Today was focused on shul (synagogue) despite quite a lot happening at home. I was with my parents as usual for Shabbat (the Sabbath) and my uncle and sister were staying with my sister’s fiancé coming for lunch. I had some OCD, unfortunately, although it wasn’t too bad.
Shul started earlier today and unfortunately I overslept and was fifteen minutes late (so I would have been on time most weeks!). I forced myself to talk to people at the kiddush and on the way home on Friday night which was a positive step to dealing with the social anxiety. I was called to the Torah again, which was nice, but I wonder if it’s more than my fair share as I seem to have been called three or four times in the last few months. The part I was called for started with curses, but ended with blessings, which part of me wants to see as a good sign, but I try not to look for signs because (a) we’re not supposed to and (b) once you get into that mindset, there is no end to the things you can convince yourself that you’ve seen, good and bad. It’s true that last year started badly but seems to be ending a lot better.
Bizarrely, the most profound religious moment for me came during the rabbi’s sermon, when a two year old child wandered in to shul and interrupted proceedings calling “I fell over! Where is daddy? Where is daddy? I fell over!” I reflected that’s how I feel right now: I fell over and I’m looking for Daddy (Avinu Malkeinu, our Father, our King). I know there are militant atheists who see religion as a childish search for love and security and normally I would disagree, but at the moment I think the only mistaken word in that is “childish.” Because adults need love and security too and I don’t see anything wrong with getting that from God as well as other people (let alone money, fame, drugs, meaningless sex or the other things some people turn to fill the void in their life).
The evening was more positive. I met with the rabbi of the shul I’m joining. The meeting turned out not to be a scary interview, but simply a little chat to get to know me a bit better and to see how I will fit into the community. I had mentioned my mental health issues a bit to the rabbi in the past and we spoke a bit about them (it was good that I felt able to speak about them), about the way that my personal growth as a Jew is tied up with managing my mental health, about the need for realistic, small goals for the future and so on. The rabbi seemed very understanding and sympathetic, especially when I said that I struggle sometimes to get the energy or mindset for prayer or Torah study, which was good as I had been particularly worried that he wouldn’t understand and would try to cajole me into going to shul more often that I feel comfortable with. He was pleased that I get to a weekly beginners Talmud shiur. We spoke a bit about dealing with religious OCD and I said that while he would normally answer questions, sometimes with the OCD it’s better to say that something is not a serious concern and not get into it any further, because otherwise it actually fuels the OCD, which he seemed receptive to. He offered to meet every few weeks if I would like just to “touch base” which I thought was a nice offer and one I might take him up on in the future.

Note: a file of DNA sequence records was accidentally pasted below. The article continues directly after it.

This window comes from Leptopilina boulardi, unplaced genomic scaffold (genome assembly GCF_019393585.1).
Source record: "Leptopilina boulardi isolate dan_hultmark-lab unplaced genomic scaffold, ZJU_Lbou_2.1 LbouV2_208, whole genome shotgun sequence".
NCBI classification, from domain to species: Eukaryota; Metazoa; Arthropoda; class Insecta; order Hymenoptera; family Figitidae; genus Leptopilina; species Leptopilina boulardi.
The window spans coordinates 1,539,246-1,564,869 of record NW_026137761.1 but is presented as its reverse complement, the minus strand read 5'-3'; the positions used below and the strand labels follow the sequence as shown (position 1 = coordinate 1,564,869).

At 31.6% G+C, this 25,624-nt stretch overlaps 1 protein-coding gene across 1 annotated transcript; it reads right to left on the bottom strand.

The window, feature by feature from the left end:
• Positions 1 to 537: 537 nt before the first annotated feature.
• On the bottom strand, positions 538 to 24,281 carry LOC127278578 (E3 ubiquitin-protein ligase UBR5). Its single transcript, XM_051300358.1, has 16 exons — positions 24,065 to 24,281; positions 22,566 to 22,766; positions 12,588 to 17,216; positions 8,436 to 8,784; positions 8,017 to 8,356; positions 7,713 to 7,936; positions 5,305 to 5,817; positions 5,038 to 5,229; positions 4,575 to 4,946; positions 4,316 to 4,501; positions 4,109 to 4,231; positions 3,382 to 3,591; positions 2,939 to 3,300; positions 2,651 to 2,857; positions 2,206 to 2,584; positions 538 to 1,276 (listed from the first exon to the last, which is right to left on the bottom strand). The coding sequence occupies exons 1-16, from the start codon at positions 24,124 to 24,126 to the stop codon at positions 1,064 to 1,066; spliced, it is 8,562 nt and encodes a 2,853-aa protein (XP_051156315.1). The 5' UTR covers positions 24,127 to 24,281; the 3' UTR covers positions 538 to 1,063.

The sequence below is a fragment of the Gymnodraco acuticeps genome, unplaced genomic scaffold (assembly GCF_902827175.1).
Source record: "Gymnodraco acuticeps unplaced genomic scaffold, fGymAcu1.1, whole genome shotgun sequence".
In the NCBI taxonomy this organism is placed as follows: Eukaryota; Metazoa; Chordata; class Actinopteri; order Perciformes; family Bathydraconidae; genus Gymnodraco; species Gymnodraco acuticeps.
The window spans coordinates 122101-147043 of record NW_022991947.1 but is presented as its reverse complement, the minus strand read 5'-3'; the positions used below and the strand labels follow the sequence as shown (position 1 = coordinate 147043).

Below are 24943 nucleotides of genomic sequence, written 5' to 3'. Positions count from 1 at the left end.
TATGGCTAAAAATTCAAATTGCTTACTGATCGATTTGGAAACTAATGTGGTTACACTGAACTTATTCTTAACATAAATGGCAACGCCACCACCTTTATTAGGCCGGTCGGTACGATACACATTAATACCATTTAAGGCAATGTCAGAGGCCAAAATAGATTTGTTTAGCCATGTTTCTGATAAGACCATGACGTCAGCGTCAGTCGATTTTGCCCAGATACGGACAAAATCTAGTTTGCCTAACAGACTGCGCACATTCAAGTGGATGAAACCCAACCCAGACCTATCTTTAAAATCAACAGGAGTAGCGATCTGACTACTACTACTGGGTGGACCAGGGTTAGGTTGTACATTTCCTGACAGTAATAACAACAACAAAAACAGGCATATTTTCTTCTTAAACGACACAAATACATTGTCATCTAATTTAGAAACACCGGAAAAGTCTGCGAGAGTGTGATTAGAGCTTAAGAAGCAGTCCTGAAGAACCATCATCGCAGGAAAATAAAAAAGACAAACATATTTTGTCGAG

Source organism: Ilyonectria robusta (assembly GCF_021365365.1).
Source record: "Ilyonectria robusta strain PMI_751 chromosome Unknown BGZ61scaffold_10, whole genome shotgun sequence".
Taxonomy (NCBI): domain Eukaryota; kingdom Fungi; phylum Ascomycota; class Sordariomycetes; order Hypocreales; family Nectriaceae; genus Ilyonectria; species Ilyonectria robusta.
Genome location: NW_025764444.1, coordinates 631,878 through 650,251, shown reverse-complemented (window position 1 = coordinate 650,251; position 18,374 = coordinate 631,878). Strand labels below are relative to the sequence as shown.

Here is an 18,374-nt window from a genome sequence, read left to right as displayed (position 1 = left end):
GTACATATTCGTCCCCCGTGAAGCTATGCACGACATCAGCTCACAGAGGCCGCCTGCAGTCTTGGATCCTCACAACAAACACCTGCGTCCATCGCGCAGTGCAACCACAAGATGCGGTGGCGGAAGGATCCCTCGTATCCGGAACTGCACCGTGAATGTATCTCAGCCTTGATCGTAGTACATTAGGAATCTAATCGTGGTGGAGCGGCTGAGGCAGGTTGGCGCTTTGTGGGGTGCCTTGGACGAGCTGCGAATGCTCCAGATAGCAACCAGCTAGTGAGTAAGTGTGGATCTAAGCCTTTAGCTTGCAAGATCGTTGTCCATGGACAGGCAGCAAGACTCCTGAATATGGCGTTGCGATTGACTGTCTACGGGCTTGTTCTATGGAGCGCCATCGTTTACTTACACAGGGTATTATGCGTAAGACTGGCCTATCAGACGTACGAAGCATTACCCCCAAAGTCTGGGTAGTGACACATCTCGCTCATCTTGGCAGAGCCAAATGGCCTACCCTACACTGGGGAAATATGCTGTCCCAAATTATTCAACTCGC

I spoke about going down a bit over the summer and I was just going to leave it at that, but on impulse I mentioned that the low mood had been triggered by dating, by a date that seemed to be going somewhere which did not work out. I didn’t make a huge thing about it, but I thought I would drop a hint that I am “in the parasha” as they say (literally “in the paragraph/passage” but idiomatically at a particular stage in life, usually referring to the life-stage of looking for a spouse). Who knows, he might meet someone who he thinks is suitable for me (rabbis meet a lot of different people) and arrange a shidduch (date). I also mentioned that there is a rabbi I speak to regularly about my mental health and personal growth (the rabbi I refer to here as my rabbi mentor) as I thought that was worth saying. As it happens, he turned out to know him a bit, which didn’t surprise me as my rabbi mentor knows lots of people and used to live in this area and fortunately he approved of him.
One little thing I noticed that indicated that the community rabbi understands me is that he said that normally when someone joins the community, they make an announcement in shul, but he wanted to check that I was OK with that, presumably because I mentioned that I have some social anxiety. I said I would like it, because I’ve been going to that shul about eighteen months now and I’m beginning to be recognized so I think it will be nice to announce that I’m finally paying my dues, literally and metaphorically, and becoming a proper member, but I’m glad he checked it was OK with me first.
I came away from the meeting feeling very positive about be accepted into the community more and having the positive relationship with a rabbi that is necessary to be part of a frum (religious) community. I definitely feel that a small, friendly, observant community is the place for me to be right now. Hopefully it will be somewhere I can grow both as a human being and a Jew and maybe even make some friends and feel accepted.